I am very pleased this went well, I am a little hesitant but must admit from my web search this was one of the designs I liked. I am particularly keen on the use of high voltage NPN rather than FET as I have heard the FET's get less linear with higher voltage, and the capacitance can come to dominate their behaviour, I'm not sure how extreme this is though, as lots of stuff on the web about electronics and HiFi is just rubbish, and building high voltage FET solutions seems to have a lot more suitable devices than with bipolar NPN.


You are probably right about using a valve/tube output transformer being the best cheap option for good sound. This said I have the transformers, and depending on the tests results will decide if I buy some more transformers for the next experiment, as they will get used one day even if I go for a different solution.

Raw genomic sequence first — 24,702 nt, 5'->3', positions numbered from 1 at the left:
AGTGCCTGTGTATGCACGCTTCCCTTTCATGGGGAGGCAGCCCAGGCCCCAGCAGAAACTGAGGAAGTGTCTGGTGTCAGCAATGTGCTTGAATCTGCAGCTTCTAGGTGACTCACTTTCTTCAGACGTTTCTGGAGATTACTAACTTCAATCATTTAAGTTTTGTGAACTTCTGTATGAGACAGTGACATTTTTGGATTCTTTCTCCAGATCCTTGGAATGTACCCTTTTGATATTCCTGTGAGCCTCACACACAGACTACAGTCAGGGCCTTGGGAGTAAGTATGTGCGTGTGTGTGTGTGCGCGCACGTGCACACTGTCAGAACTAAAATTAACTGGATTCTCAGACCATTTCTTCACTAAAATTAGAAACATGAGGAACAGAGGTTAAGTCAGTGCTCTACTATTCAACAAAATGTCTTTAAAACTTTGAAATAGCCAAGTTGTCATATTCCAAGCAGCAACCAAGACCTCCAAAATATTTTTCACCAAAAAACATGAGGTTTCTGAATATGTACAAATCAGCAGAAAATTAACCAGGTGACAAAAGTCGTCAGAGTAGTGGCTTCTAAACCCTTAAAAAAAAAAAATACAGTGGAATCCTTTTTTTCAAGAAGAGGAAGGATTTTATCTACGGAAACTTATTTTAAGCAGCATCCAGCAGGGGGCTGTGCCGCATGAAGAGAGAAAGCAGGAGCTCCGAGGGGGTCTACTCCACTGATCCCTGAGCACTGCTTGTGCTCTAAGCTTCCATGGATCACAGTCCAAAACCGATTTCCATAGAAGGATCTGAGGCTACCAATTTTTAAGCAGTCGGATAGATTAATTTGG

This is interesting, and definitely using transistors or tubes with direct drive is a very goods option but a couple of issues worry me.

1) The power supplies will require regulated high voltages of the type that kills so more complexity at the lethal level.

2) Long term availability of high voltage transistors. I am not yet convinced that we will have many left soon, as Cathode Ray tubes, the last tubes/valves in consumer electronics are almost obsolete, meaning that high voltage transistors are hard to find today and might be impossible soon. For example I could not source KGSSHV parts from my normal suppliers.



I do tend to agree, transformers are not wonderful things but they do block DC on the stators and do isolate the inputs from the Bias on them and also as an extra benefit provide a phase split, the good sound coming from the tiny Stax transformers in the SRD-5 shows that transformers can be a good and economic solution. Depending on power results I may find inter stage transformers that some other projects have used for driving output, as a 1:6 step up ratio on 100 V amplifier might give headroom and keep the rest of the driver below lethal voltages.